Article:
Day one of the PyeongChang 2018 Winter Olympic Games sees Elise Christie star in the short track 500m heats, an Olympic best result for Amanda Lightfoot in the biathlon while five athletes make their Games debuts.
- Elise Christie qualifies for 500m quarter-finals, setting a new Olympic record in the process
- Amanda Lightfoot matches Emma Fowler’s best Olympic finish for a female British biathlete
- All three Team GB male snowboarders fail to reach slopestyle final
- Cross-country skier Annika Taylor finishes 60th on her Olympic debut
- Adam Rosen and Rupert Staudinger sit 24th and 33rd respectively at the halfway stage of the luge
Short Track Speed Skating
Elise Christie powered to a new Olympic record – and promised the best is yet to come.
Christie won three world titles last year but the 500m, her first event here in PyeongChang, was not one of them.
However, she took the race on, getting in front of her rivals early and staying out of trouble. She clocked 42.872 seconds, the quickest time at the Winter Olympics for eight years, before Korean rival Minjeong Choi fractionally bettered it moments later.
It ensured she progresses to Tuesday’s decisive medal races, with three knockout rounds between her and the chance to avenge a forgettable last Olympic experience.
“Racing hasn’t gone well recently because of injuries so I wanted to put a statement out there to say ‘I’m back.’ I think I’ve showed them that,” said Christie.
“I was so nervous before the race, it was like an Olympic final. I don’t think I’ve been as nervous as that for about six years.
“This is the first time most of the British public have seen me since Sochi and I obviously have small fears of that happening again, so I think it was all related to that.
“It’s just a relief and now I feel ready to focus on actually doing the skating and getting the job done.”
Christie isn’t even trying to pretend this is ‘just another event’ – though she remains determined not to be crippled by the weight of expectation.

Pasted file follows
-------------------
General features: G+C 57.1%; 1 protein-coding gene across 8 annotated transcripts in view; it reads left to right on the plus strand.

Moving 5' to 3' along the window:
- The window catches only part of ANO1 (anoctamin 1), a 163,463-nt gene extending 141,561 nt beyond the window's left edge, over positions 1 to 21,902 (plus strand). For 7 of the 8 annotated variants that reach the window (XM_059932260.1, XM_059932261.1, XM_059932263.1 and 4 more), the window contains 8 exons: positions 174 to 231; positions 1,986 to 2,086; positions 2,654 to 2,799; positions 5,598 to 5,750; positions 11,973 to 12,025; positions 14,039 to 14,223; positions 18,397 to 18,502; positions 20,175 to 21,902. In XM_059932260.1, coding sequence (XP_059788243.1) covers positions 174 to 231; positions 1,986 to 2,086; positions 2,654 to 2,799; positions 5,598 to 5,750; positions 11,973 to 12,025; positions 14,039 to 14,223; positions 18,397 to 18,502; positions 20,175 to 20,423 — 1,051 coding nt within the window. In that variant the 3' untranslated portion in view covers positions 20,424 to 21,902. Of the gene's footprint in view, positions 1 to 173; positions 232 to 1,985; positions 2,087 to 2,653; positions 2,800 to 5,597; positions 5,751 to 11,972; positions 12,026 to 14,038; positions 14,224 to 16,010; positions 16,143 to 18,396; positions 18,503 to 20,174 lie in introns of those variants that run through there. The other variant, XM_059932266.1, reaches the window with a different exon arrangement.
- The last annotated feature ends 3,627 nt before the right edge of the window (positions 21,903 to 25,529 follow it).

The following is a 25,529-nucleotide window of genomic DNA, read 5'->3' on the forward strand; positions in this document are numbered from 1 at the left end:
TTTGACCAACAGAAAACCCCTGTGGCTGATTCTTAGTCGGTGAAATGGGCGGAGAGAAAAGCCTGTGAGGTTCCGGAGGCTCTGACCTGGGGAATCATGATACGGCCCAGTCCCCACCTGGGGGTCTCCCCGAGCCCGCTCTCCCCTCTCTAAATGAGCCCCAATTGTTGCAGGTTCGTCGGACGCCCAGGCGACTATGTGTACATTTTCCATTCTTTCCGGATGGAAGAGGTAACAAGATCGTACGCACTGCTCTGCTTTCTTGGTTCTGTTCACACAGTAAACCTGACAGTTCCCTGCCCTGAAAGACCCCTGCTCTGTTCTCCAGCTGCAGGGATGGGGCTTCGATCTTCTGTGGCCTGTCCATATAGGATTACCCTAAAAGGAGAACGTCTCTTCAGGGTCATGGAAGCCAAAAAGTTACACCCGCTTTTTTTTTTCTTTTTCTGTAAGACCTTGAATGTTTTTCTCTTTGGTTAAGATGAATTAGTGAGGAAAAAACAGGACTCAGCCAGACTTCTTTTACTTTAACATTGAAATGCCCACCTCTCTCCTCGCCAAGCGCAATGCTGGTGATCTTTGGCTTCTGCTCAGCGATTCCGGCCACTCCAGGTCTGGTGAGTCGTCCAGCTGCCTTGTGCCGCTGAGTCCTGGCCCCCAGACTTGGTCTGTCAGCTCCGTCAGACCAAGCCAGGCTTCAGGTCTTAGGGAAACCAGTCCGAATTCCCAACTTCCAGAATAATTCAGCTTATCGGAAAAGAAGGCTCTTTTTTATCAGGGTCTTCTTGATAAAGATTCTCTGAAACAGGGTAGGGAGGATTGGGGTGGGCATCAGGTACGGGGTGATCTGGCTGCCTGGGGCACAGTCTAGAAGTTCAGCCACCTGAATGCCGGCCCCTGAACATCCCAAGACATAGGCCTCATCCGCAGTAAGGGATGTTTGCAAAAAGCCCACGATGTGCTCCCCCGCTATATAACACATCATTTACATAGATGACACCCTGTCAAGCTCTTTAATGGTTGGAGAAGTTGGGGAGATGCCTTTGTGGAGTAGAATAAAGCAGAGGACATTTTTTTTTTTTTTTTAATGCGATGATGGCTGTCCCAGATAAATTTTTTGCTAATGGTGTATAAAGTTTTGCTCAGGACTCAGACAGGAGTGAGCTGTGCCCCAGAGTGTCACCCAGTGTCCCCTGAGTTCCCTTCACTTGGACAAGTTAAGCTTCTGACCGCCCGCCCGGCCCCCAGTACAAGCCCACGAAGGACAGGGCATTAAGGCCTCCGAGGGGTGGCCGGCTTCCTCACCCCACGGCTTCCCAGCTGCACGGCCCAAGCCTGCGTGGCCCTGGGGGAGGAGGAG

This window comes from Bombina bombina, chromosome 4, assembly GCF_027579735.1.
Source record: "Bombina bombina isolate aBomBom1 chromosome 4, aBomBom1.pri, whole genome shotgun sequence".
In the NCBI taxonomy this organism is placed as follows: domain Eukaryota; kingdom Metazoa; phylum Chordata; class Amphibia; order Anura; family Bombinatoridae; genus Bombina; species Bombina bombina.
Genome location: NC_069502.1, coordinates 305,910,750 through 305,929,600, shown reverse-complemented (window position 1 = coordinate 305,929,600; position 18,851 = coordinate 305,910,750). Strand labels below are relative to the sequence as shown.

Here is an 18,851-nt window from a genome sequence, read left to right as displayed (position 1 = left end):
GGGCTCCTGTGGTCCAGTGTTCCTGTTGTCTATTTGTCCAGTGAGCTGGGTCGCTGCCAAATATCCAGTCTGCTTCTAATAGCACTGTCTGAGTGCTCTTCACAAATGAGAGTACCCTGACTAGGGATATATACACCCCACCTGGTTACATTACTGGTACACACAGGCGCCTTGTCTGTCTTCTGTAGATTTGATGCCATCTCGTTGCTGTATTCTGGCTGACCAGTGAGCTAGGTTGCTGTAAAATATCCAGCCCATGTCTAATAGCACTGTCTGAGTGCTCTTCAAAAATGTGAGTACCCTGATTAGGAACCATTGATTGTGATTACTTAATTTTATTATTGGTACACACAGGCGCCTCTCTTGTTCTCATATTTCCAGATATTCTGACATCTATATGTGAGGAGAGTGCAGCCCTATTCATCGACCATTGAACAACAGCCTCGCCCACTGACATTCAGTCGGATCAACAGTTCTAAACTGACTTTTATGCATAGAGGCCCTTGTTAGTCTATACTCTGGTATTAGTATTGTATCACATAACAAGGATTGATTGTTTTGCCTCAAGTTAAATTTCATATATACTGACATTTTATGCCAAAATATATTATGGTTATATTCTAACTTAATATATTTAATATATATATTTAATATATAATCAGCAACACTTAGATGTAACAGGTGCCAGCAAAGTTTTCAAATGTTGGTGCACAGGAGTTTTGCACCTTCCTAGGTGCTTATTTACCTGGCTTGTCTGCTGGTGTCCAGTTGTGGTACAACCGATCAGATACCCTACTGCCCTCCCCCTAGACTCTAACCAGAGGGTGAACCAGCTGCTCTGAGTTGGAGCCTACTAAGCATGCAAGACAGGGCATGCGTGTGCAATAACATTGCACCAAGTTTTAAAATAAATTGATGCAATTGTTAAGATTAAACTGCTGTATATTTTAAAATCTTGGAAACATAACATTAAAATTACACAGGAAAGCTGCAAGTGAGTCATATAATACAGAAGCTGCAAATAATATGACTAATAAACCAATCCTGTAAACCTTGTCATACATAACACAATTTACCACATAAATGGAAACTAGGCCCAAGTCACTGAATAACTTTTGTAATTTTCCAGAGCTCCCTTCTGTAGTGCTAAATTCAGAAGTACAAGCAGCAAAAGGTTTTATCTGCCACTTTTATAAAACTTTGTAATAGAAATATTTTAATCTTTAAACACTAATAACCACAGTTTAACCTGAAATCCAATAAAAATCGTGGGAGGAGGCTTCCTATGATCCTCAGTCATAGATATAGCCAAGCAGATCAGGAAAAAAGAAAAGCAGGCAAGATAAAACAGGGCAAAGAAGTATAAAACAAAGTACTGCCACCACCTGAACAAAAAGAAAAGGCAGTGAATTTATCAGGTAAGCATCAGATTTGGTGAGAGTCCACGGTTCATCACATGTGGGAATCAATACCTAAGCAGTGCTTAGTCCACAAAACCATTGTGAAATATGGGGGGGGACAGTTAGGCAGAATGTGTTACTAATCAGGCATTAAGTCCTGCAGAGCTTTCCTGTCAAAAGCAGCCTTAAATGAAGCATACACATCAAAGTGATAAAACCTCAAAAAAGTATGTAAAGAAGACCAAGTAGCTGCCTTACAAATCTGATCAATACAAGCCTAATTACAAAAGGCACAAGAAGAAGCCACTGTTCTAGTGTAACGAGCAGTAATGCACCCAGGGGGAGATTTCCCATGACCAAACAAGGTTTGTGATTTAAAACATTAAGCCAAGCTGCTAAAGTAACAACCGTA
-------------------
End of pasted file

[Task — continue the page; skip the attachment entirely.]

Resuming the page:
“As much as winning a gold, my goal at this Olympics is to enjoy it because I didn’t get to enjoy the last one,” she added.
“If I do retire after this, which I’m not saying I will, I don’t know, I want to have a good memory about the Olympics either way.”
However, there was disappointment for teammates Charlotte Gilmartin, Kathryn Thomson and Farrell Treacy who all countered Christie’s thrills with their own spills.
Thomson and Treacy are both targeting other distances while Gilmartin, who picked up a bruised rib for her tumbles, insists she’ll continue to push it.
“I’m going good, I’ve got speed, and I’m ready to go again,” she said. “I won’t change the way I skate for the 1500m. Up until the crash I was feeling great, I had good speed. There’s no injury problems, I’ve got a bit of a bruised rib but my legs are fine and nothing can stop me. I’m ready to race.”
There were mixed emotions for Amanda Lightfoot as she equalled the best-ever Olympic result for a British female biathlete in the 7.5km sprint but just missed out on qualification for the women’s 10km pursuit in the process.
Lightfoot, competing at her second Games, did her best to combat the strong winds at the Alpensia Biathlon Centre.
But three shooting penalties – two prone and one standing – left her with an anxious wait to see if her time of 24:15.3 would be enough to keep her in the top 60 places for the pursuit.
In the end it was not, as other competitors finishing after her bettered her time but she still finished 67th, matching the achievement of Emma Fowler, also in the 7.5km sprint at Turin 2006.
It proved to be a tricky day for Team GB’s male snowboarders in slopestyle qualifying.
Jamie Nicholls had the honour of being the first British athlete to compete in PyeongChang but a fall on his second run meant he was unable to improve on his opening score of 71.56 and missed out on qualifying for the final as one of the top six athletes in his heat.
Billy Morgan also came unstuck, posting a best score of 56.40 after falling during his runs, and finished his heat in tenth.
Rowan Coultas ranked 18th on his Games debut with a score of 23.58 after also taking a tumble on the course.
All three will be back in action in the big air competition on Wednesday 21.
Team GB’s sole female cross-country skier Annika Taylor made her Olympic debut on Saturday in the women’s skiathlon.
Charlotte Kalla took the title for Sweden, taking the honour of becoming the first gold medallist in PyeongChang, with Taylor meanwhile finishing 60th in a time of 48:09.01.
AJ Rosen and Rupert Staudinger began their Olympic luge campaigns with the first two of four runs.
Three-time Olympian Rosen was the fastest of the two and lies in 24th after clocking a combined time of 1:36.887, while debutant Staudinger is just under two seconds slower down in 33rd place.
Two-time reigning champion Felix Loch is well poised to make it a hat-trick of wins after setting a track record and building up a 0.188 second lead at the half-way stage.
Aimee Fuller will look to progress to Monday’s women’s snowboard slopestyle in qualifying at the Phoenix Snow Park, which starts at 1.30pm (4.30am UK time).
Andrew Musgrave, Andrew Young and Callum Smith go in the skiathlon at 3.15pm (6.15am) and AJ Rosen and Rupert Staudinger complete their final runs in the luge at 6.50pm (9.50am).